The research question is whether patenting in the field of biotechnology has a negative effect on innovation. Critics argue that patenting DNA sequences, proteins, amino acids and other macromolecules has chilling impact on research. The grant of a patent on a genetic sequence, e.g. single nucleotide pylymorphism, might limit the ability of other researchers to use that data for further research. As things stand now, once a single industrial application is shown in the patent application, the patentee can claim control over other uses of the patented gene as well . In the case of biobanks, such patents would lead to a condition that no other biorepository could use the same gene sequence for its researches. Research exemptions may alleviate the cost burden on researchers wanting to carry out studies using the tests for principally research purposes. TRIPS, in Article 30, states that members can provide limited exceptions to the exclusive rights conferred by a patent. Article 8 of TRIPS permits members to adopt measures necessary to protect public health and nutrition and to promote the public interest in sectors of vital importance to their socioeconomic and technological development. Some countries have adopted research exceptions granting a limited right to researchers to experiment on a patented invention without having to pay royalties to the patentee. But this exception is limited to non-commercial experiments and could never be used for commercial purposes. Also, uncertainties about the scope of the research exception clause in the case of research dealing with genetic material, can minimize such use possibilities. This environment creates significant uncertainty for researchers, who may become hesitant to undertake projects where they need to rely on ill-defined exemptions.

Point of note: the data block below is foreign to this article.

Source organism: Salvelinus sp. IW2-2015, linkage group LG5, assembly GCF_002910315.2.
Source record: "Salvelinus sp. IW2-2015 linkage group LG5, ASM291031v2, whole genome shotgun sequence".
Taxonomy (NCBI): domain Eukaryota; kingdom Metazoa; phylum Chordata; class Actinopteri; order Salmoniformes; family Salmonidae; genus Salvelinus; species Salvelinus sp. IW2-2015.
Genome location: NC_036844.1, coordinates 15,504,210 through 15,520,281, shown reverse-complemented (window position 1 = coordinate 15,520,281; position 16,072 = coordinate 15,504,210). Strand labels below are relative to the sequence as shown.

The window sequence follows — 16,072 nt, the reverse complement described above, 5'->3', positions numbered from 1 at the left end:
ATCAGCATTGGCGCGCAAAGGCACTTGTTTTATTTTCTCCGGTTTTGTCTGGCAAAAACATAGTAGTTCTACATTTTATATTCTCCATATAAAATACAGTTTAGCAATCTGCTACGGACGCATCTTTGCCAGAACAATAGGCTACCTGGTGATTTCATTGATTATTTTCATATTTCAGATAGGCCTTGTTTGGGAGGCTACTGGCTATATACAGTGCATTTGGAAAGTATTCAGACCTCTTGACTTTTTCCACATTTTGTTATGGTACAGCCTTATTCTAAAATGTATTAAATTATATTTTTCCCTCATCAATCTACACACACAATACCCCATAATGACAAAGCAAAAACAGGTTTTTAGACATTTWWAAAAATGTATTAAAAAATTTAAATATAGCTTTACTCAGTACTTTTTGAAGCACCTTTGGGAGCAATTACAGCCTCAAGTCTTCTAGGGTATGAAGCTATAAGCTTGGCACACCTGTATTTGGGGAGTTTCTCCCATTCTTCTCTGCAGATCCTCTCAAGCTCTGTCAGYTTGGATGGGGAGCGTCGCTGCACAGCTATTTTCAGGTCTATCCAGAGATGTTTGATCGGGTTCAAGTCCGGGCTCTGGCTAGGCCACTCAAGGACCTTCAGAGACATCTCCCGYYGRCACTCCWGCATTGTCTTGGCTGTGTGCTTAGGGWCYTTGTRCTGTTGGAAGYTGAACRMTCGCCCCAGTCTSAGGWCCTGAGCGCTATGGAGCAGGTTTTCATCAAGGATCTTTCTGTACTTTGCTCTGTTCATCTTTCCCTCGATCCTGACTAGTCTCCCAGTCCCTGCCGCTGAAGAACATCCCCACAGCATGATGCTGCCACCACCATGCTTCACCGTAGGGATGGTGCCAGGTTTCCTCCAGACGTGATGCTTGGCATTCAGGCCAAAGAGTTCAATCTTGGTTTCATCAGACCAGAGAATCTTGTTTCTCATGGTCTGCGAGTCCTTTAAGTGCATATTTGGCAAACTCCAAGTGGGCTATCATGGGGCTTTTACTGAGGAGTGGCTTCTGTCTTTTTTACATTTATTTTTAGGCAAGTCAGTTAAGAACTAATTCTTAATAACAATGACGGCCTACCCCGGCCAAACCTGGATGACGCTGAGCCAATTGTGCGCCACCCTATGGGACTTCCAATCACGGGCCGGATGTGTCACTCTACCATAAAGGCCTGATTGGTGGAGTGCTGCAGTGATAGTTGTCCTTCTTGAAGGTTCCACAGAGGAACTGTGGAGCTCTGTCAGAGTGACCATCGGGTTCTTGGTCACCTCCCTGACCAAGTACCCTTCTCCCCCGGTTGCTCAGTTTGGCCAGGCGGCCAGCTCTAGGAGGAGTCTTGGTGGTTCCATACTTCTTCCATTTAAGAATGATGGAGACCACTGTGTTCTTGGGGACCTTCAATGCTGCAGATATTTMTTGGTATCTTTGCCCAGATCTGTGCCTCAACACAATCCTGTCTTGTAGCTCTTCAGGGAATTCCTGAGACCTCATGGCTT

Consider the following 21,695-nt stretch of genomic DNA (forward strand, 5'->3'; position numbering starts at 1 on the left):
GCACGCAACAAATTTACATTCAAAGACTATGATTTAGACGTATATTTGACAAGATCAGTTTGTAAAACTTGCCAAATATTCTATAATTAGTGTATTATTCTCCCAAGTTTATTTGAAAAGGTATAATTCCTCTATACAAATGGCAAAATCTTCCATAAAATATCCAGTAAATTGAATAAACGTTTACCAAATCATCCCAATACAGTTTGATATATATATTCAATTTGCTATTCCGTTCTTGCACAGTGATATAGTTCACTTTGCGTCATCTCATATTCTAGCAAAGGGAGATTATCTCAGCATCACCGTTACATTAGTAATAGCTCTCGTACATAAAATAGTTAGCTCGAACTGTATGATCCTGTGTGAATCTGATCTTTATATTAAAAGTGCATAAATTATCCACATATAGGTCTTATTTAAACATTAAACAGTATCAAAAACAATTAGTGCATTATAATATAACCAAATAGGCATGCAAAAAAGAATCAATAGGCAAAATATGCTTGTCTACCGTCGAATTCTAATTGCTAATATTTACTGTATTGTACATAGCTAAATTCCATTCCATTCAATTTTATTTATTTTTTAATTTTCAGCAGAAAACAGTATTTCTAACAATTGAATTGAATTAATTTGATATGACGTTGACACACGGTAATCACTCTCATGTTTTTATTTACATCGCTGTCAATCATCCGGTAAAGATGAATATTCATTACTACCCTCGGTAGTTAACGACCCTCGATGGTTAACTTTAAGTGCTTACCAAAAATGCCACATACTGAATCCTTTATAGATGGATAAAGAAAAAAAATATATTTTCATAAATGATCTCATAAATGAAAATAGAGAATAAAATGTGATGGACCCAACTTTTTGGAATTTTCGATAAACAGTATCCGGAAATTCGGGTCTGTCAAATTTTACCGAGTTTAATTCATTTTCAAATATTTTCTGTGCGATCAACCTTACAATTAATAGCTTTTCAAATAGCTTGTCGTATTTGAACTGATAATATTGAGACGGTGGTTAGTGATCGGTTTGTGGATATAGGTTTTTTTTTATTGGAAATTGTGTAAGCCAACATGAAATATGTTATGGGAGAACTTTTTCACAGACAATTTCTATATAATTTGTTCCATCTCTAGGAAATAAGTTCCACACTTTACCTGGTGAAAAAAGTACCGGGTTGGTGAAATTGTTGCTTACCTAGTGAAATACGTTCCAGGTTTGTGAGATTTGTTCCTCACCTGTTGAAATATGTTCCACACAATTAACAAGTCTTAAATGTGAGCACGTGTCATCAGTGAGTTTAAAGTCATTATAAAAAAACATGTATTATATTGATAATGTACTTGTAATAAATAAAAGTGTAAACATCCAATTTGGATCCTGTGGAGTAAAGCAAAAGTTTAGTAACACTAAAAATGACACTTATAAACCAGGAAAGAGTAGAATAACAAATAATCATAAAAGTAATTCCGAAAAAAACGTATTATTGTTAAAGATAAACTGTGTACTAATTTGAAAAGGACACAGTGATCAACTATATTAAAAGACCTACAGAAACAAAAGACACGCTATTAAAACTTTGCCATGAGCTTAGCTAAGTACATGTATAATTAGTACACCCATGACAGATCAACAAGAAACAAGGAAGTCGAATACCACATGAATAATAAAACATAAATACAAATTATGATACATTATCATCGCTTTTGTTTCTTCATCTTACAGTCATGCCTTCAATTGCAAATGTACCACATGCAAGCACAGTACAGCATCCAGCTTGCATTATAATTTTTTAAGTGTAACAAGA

From this perspective, the thesis will also focus on open access (as an analogy to open source) in the biobanks, as well as the possible use of Creative Commons licenses in this field. Free flow of information is very important for researchers and society as such. The thesis analyzes ‘open world’ biobanks, also known as open-source or open-science biobanks. When applied to data acquired through biomedical research, the terms ‘open source biotechnology’ or, alternatively, ‘open science’ mean that data from the project is released rapidly into the public domain, subject to certain conditions, including a requirement that data users not exercise their intellectual property rights in a way that would preclude other users’ access to the basic data. One of the main goals of the thesis is to show a positive effect of sharing genomic data without any restrictions, both for science and for society.
The research adopts an empirical approach, based on questionnaires and semi-structured interviews, and also quantitative methods: analysis of relevant literature and important case studies.